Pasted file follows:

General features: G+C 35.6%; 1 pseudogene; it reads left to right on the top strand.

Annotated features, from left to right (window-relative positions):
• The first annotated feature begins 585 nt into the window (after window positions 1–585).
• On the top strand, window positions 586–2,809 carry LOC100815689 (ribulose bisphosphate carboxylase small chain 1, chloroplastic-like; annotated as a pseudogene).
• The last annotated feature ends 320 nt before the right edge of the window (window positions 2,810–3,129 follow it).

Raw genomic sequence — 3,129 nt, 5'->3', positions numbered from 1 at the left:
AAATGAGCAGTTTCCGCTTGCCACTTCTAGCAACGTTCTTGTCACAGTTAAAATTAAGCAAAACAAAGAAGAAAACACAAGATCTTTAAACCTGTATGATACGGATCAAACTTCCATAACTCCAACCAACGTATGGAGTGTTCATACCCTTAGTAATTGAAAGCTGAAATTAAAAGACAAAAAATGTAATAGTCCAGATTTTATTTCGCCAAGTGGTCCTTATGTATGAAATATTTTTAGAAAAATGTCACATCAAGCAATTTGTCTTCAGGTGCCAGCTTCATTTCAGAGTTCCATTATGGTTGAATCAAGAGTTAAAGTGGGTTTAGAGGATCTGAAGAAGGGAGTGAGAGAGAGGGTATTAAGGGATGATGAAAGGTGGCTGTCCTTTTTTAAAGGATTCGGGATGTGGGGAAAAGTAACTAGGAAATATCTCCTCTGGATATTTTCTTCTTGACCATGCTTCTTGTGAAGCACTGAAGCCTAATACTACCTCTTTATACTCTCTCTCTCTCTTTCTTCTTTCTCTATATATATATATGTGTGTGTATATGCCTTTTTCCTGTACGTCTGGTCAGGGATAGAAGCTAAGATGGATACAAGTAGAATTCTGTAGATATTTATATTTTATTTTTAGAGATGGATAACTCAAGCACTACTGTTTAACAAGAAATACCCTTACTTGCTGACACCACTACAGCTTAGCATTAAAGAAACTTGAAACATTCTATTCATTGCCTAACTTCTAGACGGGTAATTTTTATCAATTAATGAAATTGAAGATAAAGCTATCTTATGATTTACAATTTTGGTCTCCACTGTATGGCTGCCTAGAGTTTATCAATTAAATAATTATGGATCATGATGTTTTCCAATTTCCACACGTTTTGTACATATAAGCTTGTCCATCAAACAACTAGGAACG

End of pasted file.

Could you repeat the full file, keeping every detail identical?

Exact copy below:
General features: G+C 35.6%; 1 pseudogene; it reads left to right on the top strand.

Annotated features, from left to right (window-relative positions):
• The first annotated feature begins 585 nt into the window (after window positions 1–585).
• On the top strand, window positions 586–2,809 carry LOC100815689 (ribulose bisphosphate carboxylase small chain 1, chloroplastic-like; annotated as a pseudogene).
• The last annotated feature ends 320 nt before the right edge of the window (window positions 2,810–3,129 follow it).

Raw genomic sequence — 3,129 nt, 5'->3', positions numbered from 1 at the left:
AAATGAGCAGTTTCCGCTTGCCACTTCTAGCAACGTTCTTGTCACAGTTAAAATTAAGCAAAACAAAGAAGAAAACACAAGATCTTTAAACCTGTATGATACGGATCAAACTTCCATAACTCCAACCAACGTATGGAGTGTTCATACCCTTAGTAATTGAAAGCTGAAATTAAAAGACAAAAAATGTAATAGTCCAGATTTTATTTCGCCAAGTGGTCCTTATGTATGAAATATTTTTAGAAAAATGTCACATCAAGCAATTTGTCTTCAGGTGCCAGCTTCATTTCAGAGTTCCATTATGGTTGAATCAAGAGTTAAAGTGGGTTTAGAGGATCTGAAGAAGGGAGTGAGAGAGAGGGTATTAAGGGATGATGAAAGGTGGCTGTCCTTTTTTAAAGGATTCGGGATGTGGGGAAAAGTAACTAGGAAATATCTCCTCTGGATATTTTCTTCTTGACCATGCTTCTTGTGAAGCACTGAAGCCTAATACTACCTCTTTATACTCTCTCTCTCTCTTTCTTCTTTCTCTATATATATATATGTGTGTGTATATGCCTTTTTCCTGTACGTCTGGTCAGGGATAGAAGCTAAGATGGATACAAGTAGAATTCTGTAGATATTTATATTTTATTTTTAGAGATGGATAACTCAAGCACTACTGTTTAACAAGAAATACCCTTACTTGCTGACACCACTACAGCTTAGCATTAAAGAAACTTGAAACATTCTATTCATTGCCTAACTTCTAGACGGGTAATTTTTATCAATTAATGAAATTGAAGATAAAGCTATCTTATGATTTACAATTTTGGTCTCCACTGTATGGCTGCCTAGAGTTTATCAATTAAATAATTATGGATCATGATGTTTTCCAATTTCCACACGTTTTGTACATATAAGCTTGTCCATCAAACAACTAGGAACG